Skirmish at Kemp’s Landing

Of all the Revolutionary War battles, the Skirmish at Kemp’s Landing is one of the smallest. Its only real claim to fame is that it was the first fight in Virginia, and when the first Virginian blood was spilled for the Revolutionary cause.

In the mid-1600’s, George Kempe of England acquired land along the Elizabeth River. He developed a port to increase the tobacco trade and the import of bricks, lumber, and other goods. The small community that grew there was called Kemp’s Landing (also spelled Kempe’s Landing).

This map of Virginia, drawn around 1775, is upside down (North is at the bottom, South is at the top) and it shows Kemp’s Landing near the center with Norfolk to the right.

With the building tension of the growing American Revolution, there was a struggle to gain control of military supplies like muskets and gunpowder. In March 1775, Virginia’s royal British Governor John Murray, Earl of Dunmore (also called just Lord Dunmore) had already raided the colonial storehouse in Williamsburg. Lord Dunmore removed his family from the vicinity, fearing for his safety, even though there was no fighting.

The tension grew. The Patriots had accumulated a group of men and Lord Dunmore had requested military backup. General Thomas Gage sent a small detachment of his foot regiment, who began raiding the surrounding villages for more military supplies, hoping to bolster their stores and cripple the Patriots.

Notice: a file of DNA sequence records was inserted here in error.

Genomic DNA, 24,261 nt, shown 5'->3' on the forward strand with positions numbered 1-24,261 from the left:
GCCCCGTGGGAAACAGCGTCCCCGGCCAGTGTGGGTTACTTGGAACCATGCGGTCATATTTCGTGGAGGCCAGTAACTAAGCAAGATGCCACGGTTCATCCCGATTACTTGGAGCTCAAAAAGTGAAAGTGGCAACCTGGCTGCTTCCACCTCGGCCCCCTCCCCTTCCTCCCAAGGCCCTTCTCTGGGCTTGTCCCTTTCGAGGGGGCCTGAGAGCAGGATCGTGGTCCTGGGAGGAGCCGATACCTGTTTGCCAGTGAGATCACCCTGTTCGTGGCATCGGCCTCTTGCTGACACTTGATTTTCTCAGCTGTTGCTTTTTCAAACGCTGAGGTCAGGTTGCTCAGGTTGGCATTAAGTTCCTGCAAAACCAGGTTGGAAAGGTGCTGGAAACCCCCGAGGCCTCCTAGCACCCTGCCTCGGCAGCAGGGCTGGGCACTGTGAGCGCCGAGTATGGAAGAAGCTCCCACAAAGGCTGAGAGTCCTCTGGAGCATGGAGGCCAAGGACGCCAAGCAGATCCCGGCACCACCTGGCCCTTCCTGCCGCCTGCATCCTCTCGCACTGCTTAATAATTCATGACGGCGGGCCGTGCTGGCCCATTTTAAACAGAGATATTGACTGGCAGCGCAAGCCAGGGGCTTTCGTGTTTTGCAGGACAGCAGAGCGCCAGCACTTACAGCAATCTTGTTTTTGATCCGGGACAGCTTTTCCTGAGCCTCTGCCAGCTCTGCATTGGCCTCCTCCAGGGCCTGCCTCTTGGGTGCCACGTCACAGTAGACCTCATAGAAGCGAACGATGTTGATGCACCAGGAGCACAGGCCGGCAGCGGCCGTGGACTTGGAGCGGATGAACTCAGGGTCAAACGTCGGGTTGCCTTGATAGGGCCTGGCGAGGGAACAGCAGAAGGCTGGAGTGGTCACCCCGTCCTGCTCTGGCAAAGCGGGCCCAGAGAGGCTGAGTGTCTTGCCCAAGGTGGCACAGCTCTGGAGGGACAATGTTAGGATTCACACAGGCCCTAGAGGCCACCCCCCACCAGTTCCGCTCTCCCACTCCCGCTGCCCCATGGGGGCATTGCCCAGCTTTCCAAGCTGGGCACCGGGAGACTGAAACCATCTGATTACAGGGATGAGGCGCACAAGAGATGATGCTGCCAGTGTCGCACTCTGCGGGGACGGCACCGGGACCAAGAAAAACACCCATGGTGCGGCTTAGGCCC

It was then that Lord Dunmore wrote his proclamation offering freedom to Patriot slaves in exchange for service in the British Army. His actions angered the Patriots and they began organizing troops to send in to Norfolk. The local militia commander and a local landowner sent out a plea for help and mustered about 170 men. They set up an ambush along the road to Great Bridge, about 10 miles from Kemp’s Landing.

Dunmore had heard rumors of growing milita troops, and began scouting the area. He sent about 120 men to Kemp’s Landing. Some of the men had been drinking and the inexperienced and militia ruined the ambush by firing too soon and the trained British regulars had little trouble returning fire. The militia fled, though the militia commander, who was intoxicated and had collapsed while fleeing, was captured by a former slave who had responded to the proclamation. The results of the Skirmish at Kemp’s Landing were 18 Patriots captured, seven killed—five in battle and two drowned crossing a creek. Only one British soldier suffered a minor wound. 

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